Quotes with issues
To me, being an intellectual doesn't mean knowing about intellectual issues; it means taking pleasure in them.
But let me tell you, this gender thing is history. You're looking at a guy who sat down with Margaret Thatcher across the table and talked about serious issues.
Some part of me still self-identifies as a scientist. And while doing philosophical work, I've also wanted to engage the issues at a level that people outside philosophy can understand, and in particular in a way that resonates with people in science.
I remember becoming aware of women's issues and inequality. It became glaringly clear to me when I was living in America that women are regarded as less intelligent than men.
A great many college graduates come here thinking of lawyers as social engineers arguing the great Constitutional issues.
Throughout the years she has been the overseer of my social conscience, pulling me back to reality when she saw that my preoccupation with the abstract aspects of scientific issues had led me to extenuate their deeply human aspects.
About his wife in his Nobel award essay.
What the chimpanzee has done is to prove there is no hard and fast line dividing us from the rest of the animal kingdom. Once you admit that we’re not the only beings with personalities, minds, capable of thought and emotions, it raises ethical issues about the ways we use and abuse so many other sentient, sapient beings — animal beings — every day.
Quoted in The New York Times article, July 9, 2013.
Moderates don't make themselves heard on public issues. It's too bad because moderates make democracy work.
We know who the chicken hawks are. They talk tough on national defense and military issues and cast aspersions on others. When it was their turn to serve, where were they? AWOL, that’s where they were.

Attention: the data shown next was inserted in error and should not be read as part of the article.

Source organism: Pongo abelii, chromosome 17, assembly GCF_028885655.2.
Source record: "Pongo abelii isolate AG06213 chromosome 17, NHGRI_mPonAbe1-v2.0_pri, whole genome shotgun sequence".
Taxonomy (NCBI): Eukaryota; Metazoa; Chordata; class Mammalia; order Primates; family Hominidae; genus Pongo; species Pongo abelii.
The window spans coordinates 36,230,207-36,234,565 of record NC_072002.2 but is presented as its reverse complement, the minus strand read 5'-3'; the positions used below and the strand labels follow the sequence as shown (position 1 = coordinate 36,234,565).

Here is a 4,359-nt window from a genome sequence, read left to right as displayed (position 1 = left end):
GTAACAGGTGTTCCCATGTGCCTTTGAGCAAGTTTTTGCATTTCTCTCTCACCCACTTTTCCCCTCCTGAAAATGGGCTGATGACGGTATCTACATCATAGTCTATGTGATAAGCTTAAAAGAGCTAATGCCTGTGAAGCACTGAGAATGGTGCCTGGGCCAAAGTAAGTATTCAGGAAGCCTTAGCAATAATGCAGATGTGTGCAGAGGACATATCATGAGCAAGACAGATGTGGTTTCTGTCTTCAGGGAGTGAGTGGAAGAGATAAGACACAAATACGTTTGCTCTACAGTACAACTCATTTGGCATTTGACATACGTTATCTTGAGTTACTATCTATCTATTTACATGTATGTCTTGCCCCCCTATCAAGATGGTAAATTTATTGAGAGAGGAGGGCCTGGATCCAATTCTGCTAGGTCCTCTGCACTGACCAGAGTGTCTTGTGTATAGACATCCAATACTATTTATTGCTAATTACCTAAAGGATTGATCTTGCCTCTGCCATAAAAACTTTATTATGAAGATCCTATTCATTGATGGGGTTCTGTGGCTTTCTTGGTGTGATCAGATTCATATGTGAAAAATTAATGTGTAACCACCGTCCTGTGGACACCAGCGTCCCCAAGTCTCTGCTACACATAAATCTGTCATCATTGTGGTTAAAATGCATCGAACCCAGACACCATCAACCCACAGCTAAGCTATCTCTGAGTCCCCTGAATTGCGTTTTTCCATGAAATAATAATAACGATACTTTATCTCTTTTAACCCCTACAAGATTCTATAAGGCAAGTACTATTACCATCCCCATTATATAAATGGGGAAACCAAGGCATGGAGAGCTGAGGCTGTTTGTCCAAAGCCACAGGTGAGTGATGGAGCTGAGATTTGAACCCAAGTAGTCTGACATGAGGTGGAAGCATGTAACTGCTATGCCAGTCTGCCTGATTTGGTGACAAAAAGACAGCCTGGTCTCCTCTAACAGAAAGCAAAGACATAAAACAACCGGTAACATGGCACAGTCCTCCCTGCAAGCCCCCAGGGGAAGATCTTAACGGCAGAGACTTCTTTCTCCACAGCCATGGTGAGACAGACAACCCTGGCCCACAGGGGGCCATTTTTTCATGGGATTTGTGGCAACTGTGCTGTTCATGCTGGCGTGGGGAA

By what route do otherwise sane men come to believe such palpable nonsense? How is it possible for a human brain to be divided into two insulated halves, one functioning normally, naturally and even brilliantly, and the other capable only of such ghastly balderdash which issues from the minds of Baptist evangelists?
The American Mercury (February 1926)
If you do not specify and confront real issues, what you will do will surely obscure them. If you do not alarm anyone morally, you will yourself remain morally asleep. If you do not embody controversy, what you say will be an acceptance of the drift to the coming human hell.
The struggle [for animal liberation] is a struggle as important as any of the moral and social issues that have been fought over in recent years.
I think it's very important for everyone in America to realize right now the state of our country, not just on this issue but on a lot of issues, that it is time to get active again. People have just sat back and just sort of said, oh, let somebody else do it for a long time, and we're seeing what's happening to the country, even freedom of speech. It's not going well. So I think this is a real opportunity for people to see, yes, if you do get out and you do get active, there are other people there. You just have to seek them out.
To me, consensus seems to be: the process of abandoning all beliefs, principles, values, and policies in search of something in which no one believes, but to which no one objects; the process of avoiding the very issues that need to be solved, merely because you cannot get agreement on the way ahead. What great cause would have been fought and won under the banner ‘I stand for consensus’?
The Downing Street Years (1993)
We did a lot of grammatical analysis of ancient texts and that must have appealed to my taste. I was interested in philosophy before I knew I was. That's to say when I was at school I used to argue with my friends about issues that turned out to be philosophical ones of some kind.
Interview with Stuart Jeffries, The Guardian (November 29, 2002)